How can we use technology to help people lead more active lives? That’s one question Swathi and her team in the Exercise, Technology, and Cognition (ETC) Lab are looking to answer.
A sophomore majoring in Kinesiology on a Pre-Med track, Swathi knew she wanted to participate in research as part of her collegiate experience. It’s the main reason she chose to attend the research-rich institution of Illinois.
“It’s a prestigious university,” says Swathi. “I actually had an older sister who came here, and listening to her experiences, I thought this was the best place for me to surround myself with faculty as well as other students who have the same goals and aspirations as I do.”
When she arrived on campus her freshman year, Swathi was already looking to make her research plans a reality.
“I talked to my advisor, and she told me to reach out to the professors I had,” Swathi says. “So I did that, and I told them what I was interested in, which is physical activity and sports medicine.”
It was through one of these email exchanges that Swathi first learned of Dr. Sean Mullen and the ETC Lab. An associate professor in Swathi’s department as well as the lab’s director, Dr. Mullen develops programs to increase individuals’ physical activity and cognitive functioning. Swathi was intrigued, so she set up a meeting with him to learn more.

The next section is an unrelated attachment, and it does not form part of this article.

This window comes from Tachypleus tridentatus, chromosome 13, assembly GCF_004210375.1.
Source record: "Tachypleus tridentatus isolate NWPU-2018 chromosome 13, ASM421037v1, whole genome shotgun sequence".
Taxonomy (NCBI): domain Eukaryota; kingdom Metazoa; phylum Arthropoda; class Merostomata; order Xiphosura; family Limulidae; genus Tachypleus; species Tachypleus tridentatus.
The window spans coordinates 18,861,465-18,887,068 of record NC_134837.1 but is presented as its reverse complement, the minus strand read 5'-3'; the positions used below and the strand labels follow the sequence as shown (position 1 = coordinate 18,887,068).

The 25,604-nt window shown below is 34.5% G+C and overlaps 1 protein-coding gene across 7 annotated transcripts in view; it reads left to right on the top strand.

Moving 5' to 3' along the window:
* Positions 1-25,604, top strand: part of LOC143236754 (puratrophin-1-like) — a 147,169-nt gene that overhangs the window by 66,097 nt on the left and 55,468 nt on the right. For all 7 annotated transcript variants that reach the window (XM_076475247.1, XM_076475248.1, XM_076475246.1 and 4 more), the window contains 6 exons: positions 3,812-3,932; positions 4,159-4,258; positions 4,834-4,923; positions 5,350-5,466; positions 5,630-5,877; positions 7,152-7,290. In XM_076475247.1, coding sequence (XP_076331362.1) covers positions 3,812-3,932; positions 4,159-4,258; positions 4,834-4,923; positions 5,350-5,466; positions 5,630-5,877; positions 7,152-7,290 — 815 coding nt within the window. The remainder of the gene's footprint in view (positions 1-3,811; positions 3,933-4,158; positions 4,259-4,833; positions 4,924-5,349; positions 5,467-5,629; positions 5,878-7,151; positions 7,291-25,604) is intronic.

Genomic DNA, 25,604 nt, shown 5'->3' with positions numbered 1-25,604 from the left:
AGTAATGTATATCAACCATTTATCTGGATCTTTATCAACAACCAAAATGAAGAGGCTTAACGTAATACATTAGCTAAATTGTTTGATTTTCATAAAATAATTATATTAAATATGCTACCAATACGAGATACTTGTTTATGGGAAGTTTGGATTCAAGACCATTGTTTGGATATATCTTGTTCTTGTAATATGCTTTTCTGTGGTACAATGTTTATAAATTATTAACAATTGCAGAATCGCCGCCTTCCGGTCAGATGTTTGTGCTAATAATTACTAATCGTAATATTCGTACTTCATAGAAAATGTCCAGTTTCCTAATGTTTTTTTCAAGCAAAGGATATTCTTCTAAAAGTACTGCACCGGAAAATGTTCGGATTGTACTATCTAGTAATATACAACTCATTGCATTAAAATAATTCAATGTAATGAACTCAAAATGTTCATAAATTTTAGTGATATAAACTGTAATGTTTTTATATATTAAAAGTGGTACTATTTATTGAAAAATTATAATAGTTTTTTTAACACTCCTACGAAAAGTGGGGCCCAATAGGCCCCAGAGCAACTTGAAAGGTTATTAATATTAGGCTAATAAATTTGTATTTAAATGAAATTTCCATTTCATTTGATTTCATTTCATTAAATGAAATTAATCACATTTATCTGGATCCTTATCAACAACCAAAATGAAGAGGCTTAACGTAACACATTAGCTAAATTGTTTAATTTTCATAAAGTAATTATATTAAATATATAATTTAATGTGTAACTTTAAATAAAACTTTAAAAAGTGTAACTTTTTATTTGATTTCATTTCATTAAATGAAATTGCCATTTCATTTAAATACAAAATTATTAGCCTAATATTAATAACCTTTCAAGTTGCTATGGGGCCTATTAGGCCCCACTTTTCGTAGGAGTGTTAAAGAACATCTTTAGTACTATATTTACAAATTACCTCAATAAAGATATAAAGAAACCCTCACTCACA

“We talked in person to see if it was a fit,” she says.
Both felt that it was. Dr. Mullen soon offered Swathi a position on his team working as an undergraduate research assistant. Excited by how closely his work aligned with her interests, she accepted.
Upon beginning in the lab her sophomore year, Swathi was assigned to help run Dr. Mullen’s main study, which focuses on middle- to older-age adults who engage in little to no physical activity. Throughout the week, these participants meet one-on-one with Swathi or one of her peers for a unique two-hour workout session.
“We incorporate exergaming, which is basically video games, and they exercise while playing those video games. We use an Xbox, and it tracks their movements,” says Swathi.
Following weeks of motivation in the ETC Lab, the participants are then asked to continue to perform the exercises on their own using a Fitbit and report their activity back to Swathi and the team.
“We’re currently on our sixth round of collecting data, and analysis won’t happen until after we collect it all,” Swathi says. “But hopefully in the next two years that I’m here, I can see what’s happening with all these participants.”
Swathi can’t reveal any more since the lab doesn’t discuss ongoing trials. But all of the research conducted by Dr. Mullen and his team relates to finding new ways to help people become more active and maximize their experience to get the most benefits.
“You don’t just have to go to the gym and run on a treadmill,” says Swathi. “You can also work out by having fun—especially by winning games and earning points and hearing the slashes and the clicks. You want to play more; you want to beat your high score. It’s a different approach to motivating people to live an active and healthy lifestyle.”
It’s also an approach in which Swathi is fully invested:
“I’ve personally experienced benefits of physical activity. It makes me feel better, it makes me want to work harder, it gives me more energy throughout the day. So I want to share that with other people.”
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